“It’s a great gift to all of us who have lived our lives in the closet,” Farmer said. “I certainly didn’t know I was in the closet. I didn’t know what that meant. There was no one I saw who was like me — not until I got to Washington and met this group of women that I had any piece of liberation.”
JEB also sought to make the work accessible to as many as possible. When it was published in 1979, the book was priced at $8.95, which was a considerable amount of money for many at the time. To that end, JEB said she made other items, like postcards and calendars, to provide a way to see the work without necessarily breaking the bank.
Following the publication of “Eye to Eye,” JEB took her work on the road as part of what she affectionately called the “dyke show” but was more formally known as “Lesbian Images in Photography: 1850-The Present.” It provided an alternative history of photography, one that ran counter to the narrative of pioneering white men braving the elements in faraway places.
Women, lesbians in particular, have been practitioners of photography since its inception in the mid-19th century, and JEB took inspiration from foremothers like Berenice Abbott — who was renowned for her portraiture, images of early 20th century New York and contributions to scientific photography — whom JEB once had the good fortune of meeting.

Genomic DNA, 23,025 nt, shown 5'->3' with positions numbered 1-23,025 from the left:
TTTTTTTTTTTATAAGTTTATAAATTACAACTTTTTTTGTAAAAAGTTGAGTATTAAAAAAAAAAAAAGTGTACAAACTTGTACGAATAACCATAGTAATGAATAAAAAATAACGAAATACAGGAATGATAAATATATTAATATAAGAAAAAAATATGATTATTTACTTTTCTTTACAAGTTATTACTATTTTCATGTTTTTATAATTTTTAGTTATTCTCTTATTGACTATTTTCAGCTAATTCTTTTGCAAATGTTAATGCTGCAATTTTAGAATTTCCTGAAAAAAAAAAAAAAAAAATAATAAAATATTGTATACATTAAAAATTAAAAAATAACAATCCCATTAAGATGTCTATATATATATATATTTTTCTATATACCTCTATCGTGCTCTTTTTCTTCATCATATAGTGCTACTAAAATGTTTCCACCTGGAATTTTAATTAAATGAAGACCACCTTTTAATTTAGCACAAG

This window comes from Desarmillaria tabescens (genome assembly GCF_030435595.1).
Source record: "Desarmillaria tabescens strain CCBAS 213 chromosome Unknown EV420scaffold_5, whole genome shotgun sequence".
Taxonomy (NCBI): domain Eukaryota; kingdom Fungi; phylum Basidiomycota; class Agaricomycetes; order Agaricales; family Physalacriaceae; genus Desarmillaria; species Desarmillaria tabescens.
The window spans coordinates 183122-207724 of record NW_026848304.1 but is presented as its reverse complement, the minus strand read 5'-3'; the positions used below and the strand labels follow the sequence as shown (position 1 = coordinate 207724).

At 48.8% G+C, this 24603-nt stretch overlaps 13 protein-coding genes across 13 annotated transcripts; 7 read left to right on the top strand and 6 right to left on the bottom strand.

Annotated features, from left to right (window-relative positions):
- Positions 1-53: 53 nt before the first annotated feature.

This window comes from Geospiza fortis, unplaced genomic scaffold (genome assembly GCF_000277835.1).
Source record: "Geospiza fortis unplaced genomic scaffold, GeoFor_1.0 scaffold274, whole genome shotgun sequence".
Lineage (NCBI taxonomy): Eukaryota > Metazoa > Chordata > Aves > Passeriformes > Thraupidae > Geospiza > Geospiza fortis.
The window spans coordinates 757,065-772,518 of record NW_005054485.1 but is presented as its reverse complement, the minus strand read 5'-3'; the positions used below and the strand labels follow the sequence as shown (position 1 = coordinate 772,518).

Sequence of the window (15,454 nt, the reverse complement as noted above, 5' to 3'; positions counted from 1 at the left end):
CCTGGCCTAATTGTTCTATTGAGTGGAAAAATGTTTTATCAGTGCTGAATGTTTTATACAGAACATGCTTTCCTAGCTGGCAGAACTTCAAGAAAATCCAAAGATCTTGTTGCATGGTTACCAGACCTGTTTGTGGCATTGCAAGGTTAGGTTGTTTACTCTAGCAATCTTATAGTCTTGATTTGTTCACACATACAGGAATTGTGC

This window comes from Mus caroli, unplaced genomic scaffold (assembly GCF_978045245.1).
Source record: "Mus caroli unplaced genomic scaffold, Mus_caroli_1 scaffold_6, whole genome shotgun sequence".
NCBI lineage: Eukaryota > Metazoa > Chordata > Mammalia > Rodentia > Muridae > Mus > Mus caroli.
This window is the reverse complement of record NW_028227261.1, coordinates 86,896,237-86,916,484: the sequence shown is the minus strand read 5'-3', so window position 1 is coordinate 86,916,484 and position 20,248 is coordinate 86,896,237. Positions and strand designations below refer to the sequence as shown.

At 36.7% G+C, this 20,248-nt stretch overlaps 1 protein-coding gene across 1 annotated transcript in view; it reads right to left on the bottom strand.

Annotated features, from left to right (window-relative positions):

“I was showing lesbians images that they wanted to see and had never seen before, giving them a history that they yearned for,” JEB said of the women who attended her shows.
JEB’s contribution is one of lives lived. In her photographs, lesbians work, raise families and rally for their rights. They relax and socialize and embrace each other.
The book is notable, too, for its intersectionality. JEB set out to document as much of the lesbian community as possible, and her photographs show not just white women but women of color, women with disabilities, older women and younger women.
Perhaps the most important photograph for JEB is the self-portrait of her and her lover that sparked “Eye to Eye.” Because she had to borrow a camera to take it, she never had the negative, only a small print that she carried with her ever since. It wasn’t until a few years ago that her friend unearthed and sent her the negative that had eluded her for more than 40 years.
“Being reunited with that negative was thrilling to me,” JEB said. “It brought everything back. I had held onto that little print, and it was getting a little worn after 40 years of banging around with me.”
Looking back, JEB said she has lived a life without regrets, but if there is one thing she wishes she could have done, it would have been to photograph lesbian communities around the world. Without money and institutional support, however, she was unable to make that happen. Yet, her work helped to make it possible for subsequent generations of photographers like her to tell their own stories.
“For me, this is very exciting,” she said. “It makes me a proud foremother.”